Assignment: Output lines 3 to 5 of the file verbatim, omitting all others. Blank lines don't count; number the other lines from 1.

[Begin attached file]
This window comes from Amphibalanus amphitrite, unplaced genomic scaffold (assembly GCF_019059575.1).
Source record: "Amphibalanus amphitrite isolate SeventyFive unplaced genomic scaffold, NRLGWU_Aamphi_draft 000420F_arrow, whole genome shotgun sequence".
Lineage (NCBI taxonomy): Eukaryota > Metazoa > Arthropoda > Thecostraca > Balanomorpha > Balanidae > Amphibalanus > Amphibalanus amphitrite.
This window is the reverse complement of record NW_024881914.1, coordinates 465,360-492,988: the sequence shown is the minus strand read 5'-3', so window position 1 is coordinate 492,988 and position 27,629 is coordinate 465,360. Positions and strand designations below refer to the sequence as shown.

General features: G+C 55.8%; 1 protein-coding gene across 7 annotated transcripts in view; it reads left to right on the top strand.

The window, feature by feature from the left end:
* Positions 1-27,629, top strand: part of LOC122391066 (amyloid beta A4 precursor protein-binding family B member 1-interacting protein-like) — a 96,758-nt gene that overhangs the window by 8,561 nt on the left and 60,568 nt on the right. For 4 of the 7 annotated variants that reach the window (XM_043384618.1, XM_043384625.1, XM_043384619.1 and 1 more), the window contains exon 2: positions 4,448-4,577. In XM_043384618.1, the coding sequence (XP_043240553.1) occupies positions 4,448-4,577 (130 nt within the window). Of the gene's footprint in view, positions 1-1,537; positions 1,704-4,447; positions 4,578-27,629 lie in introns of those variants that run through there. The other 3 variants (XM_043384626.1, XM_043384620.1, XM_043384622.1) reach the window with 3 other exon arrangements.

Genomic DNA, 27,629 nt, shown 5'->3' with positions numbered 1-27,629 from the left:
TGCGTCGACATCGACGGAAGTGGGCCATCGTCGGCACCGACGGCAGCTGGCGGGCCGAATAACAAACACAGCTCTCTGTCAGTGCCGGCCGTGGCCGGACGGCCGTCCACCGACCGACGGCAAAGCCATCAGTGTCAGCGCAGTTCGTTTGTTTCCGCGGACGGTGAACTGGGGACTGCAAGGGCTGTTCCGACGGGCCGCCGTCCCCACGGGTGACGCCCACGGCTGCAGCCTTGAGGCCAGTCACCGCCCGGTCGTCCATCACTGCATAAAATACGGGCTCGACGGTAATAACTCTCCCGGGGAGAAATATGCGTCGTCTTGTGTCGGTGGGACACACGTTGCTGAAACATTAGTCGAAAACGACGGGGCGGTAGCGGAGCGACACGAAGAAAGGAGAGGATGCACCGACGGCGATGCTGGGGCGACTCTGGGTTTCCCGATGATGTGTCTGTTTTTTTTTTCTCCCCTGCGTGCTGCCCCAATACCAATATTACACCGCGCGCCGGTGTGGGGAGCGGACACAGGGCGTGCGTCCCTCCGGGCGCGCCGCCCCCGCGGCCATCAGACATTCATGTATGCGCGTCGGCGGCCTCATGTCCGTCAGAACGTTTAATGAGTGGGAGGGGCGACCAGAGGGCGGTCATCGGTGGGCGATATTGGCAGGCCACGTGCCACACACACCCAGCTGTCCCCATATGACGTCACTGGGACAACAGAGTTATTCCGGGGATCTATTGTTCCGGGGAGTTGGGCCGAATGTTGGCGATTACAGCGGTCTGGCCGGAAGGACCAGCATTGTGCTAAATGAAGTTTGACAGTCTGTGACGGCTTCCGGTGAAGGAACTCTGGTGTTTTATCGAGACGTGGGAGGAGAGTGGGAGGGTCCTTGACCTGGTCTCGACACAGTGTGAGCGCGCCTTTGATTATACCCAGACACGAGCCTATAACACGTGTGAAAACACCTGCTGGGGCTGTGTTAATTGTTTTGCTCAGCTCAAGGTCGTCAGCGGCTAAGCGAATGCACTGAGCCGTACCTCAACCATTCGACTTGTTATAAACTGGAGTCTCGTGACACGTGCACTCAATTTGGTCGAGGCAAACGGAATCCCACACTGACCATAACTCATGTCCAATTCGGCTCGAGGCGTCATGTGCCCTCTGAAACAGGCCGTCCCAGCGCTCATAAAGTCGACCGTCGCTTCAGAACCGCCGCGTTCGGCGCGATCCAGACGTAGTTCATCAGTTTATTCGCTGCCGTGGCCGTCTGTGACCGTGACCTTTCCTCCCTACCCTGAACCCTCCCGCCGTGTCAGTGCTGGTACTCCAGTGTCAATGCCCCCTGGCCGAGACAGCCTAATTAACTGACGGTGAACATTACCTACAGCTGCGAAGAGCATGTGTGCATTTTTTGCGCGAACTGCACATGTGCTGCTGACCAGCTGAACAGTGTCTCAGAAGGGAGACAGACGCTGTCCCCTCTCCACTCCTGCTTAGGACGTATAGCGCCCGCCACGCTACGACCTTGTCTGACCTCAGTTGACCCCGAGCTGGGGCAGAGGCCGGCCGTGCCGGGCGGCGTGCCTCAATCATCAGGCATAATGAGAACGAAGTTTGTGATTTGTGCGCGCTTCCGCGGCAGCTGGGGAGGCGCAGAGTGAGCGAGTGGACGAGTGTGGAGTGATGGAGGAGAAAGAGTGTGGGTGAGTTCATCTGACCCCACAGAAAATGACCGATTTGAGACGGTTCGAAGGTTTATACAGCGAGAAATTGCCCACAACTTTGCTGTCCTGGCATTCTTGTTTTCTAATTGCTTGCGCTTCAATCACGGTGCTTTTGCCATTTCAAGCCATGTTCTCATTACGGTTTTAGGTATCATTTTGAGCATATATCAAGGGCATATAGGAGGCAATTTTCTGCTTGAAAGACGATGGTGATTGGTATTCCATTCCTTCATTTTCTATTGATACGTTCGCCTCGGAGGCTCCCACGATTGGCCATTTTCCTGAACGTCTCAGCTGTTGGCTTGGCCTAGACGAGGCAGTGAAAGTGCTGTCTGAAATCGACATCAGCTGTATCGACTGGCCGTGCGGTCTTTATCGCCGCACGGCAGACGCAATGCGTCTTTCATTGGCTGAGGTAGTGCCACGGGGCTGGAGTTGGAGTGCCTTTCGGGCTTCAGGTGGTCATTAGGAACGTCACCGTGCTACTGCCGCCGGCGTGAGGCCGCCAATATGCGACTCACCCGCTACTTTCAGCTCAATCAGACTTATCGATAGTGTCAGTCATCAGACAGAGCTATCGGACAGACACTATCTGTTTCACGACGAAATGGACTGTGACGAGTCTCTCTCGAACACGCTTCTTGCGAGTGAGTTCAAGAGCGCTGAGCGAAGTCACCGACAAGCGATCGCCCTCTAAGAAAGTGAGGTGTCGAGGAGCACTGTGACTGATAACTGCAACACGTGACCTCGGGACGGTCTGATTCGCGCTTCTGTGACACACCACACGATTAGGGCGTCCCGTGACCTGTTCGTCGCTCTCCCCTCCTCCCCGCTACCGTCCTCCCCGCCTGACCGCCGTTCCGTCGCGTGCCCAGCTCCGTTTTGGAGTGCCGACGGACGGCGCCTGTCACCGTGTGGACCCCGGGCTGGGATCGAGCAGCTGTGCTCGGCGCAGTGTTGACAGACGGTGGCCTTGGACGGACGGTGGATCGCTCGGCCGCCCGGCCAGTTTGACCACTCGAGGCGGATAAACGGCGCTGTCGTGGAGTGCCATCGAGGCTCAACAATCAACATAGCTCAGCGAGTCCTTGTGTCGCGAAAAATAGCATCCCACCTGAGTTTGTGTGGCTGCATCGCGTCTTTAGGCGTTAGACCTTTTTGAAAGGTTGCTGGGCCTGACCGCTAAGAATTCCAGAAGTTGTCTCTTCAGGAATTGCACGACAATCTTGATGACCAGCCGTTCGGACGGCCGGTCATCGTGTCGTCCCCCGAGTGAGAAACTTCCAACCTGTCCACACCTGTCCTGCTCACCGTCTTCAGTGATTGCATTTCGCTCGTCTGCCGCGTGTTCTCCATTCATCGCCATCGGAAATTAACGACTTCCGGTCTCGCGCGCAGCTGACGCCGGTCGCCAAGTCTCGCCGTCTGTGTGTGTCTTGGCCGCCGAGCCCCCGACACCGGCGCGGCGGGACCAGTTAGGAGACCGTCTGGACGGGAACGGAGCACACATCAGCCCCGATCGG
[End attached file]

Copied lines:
Lineage (NCBI taxonomy): Eukaryota > Metazoa > Arthropoda > Thecostraca > Balanomorpha > Balanidae > Amphibalanus > Amphibalanus amphitrite.
This window is the reverse complement of record NW_024881914.1, coordinates 465,360-492,988: the sequence shown is the minus strand read 5'-3', so window position 1 is coordinate 492,988 and position 27,629 is coordinate 465,360. Positions and strand designations below refer to the sequence as shown.

General features: G+C 55.8%; 1 protein-coding gene across 7 annotated transcripts in view; it reads left to right on the top strand.